The Case for Opening Up

There are several potential strategies for how these partnerships, products and platform features could be combined to better serve the financially excluded or underserved. Selcom’s position as a hub already allows them to potentially provide an added value in the form of data analysis and predictive machine learning models for risk scoring, AML/CFT, and the like. Their in-house development team allows them to build solutions like mobile and web applications for the market directly. However, one option maximizes the ability to promote innovation that may not otherwise be possible: Open APIs.

Selcom and other aggregators in similar positions are perfectly positioned to create a set of APIs for third-party developers to build on without disrupting the aggregator’s own core business nor that of their partners. In fact, since aggregators, MNOs and banks each make money on a transactional basis, they would all benefit from the extra volume through their channels that would result from third-party solutions. The customers of these services would also stand to benefit from the creation of startups focused on providing solutions with a richer user experience for a more focused set of problems.

While Open API payment services are just beginning to reach the developing world in the form of Stripe Atlas and the like, these services typically require credit cards or bank accounts to transact, and do not yet enable the sort of inclusion that mobile money does. So even with these new, somewhat competitive services accounted for, there is still a clear case for the aggregator-based Open API platform that connects to all of these services plus mobile money.

As mentioned earlier, opening up admittedly comes with a set of calculable risks. Thus Selcom and other similar aggregators could initially elect to expose a limited set of functionalities as an Open API while still providing an immediate benefit to each third-party merchant:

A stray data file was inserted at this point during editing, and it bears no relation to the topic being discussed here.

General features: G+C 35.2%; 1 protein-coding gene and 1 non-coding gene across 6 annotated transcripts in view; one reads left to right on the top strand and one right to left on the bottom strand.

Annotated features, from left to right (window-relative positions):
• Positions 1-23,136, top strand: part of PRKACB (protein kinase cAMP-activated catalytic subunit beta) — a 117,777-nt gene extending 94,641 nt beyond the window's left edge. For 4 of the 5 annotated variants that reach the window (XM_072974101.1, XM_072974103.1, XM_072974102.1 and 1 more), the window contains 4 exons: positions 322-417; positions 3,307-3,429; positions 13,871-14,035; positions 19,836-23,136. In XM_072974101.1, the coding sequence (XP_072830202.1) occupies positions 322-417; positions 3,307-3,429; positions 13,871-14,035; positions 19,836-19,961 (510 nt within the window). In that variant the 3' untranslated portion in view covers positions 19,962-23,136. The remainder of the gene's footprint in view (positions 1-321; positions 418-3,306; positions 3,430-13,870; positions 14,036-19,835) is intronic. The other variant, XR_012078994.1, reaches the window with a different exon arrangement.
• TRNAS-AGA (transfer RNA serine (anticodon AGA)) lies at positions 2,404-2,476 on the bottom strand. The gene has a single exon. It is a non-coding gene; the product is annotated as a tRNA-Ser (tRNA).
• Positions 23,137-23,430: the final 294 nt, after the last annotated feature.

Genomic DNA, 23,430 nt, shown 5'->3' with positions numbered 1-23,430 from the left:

• Make a payment: Process a value transfer from any institution to any other institution (e.g. mobile money wallet, bank account or payment card)
  • Check status: Check the status of a payment (e.g. authorized, voided, completed, reversed)
  • Retrieve payment history: List a customer’s previous payments for reference and record-keeping
  • Reverse/cancel a payment: Return funds transferred by a previously completed transaction, or cancel a transaction that is in progress
  • Embed a user interface: An embeddable user interface – that can be dropped into mobile and web applications with a few lines of boilerplate code – to enable quick and easy integration for those looking to develop around common use cases

Getting over Initial Hurdles

With these pieces coming together, the introduction of a truly Open API is indeed an exciting prospect for individuals and institutions interested in financial inclusion – digital financial providers, economists, technologists and developers alike. Aggregators touch each of these roles, providing a platform for substantial impact in financial inclusion.

So, what would it take for an aggregator like Selcom to build a sustainable Open API business model?

The first step is to ensure that the Open API is technically sound. This means providing technical and financial resources to help examine and advise the security, reliability, scalability, developer experience, compliance with best practices, code libraries and samples for third-party integrators, and any other technical hurdles that may arise leading up to launch.

An equally critical step in the launch of an Open API is to connect the developer community to those with domain expertise. For low-income inclusion, this means connecting with the financial inclusion community to encourage collaboration on innovative solutions to build off the open platform. This may mean coordinating hackathons and similar events within the inclusive fintech space, which would provide an initial boost in recognition and adoption of the Open API, resulting in greater innovation and some flagship products to set the tone for what’s to come.

 

Matt Grasser is a senior associate at BFA.

Photo by FamZoo Staff via Flickr.

 


 

Categories
Financial Inclusion, Technology
Tags
business development, digital payments, financial inclusion, financial innovation, financial services, fintech, mobile banking, mobile finance, mobile money, scale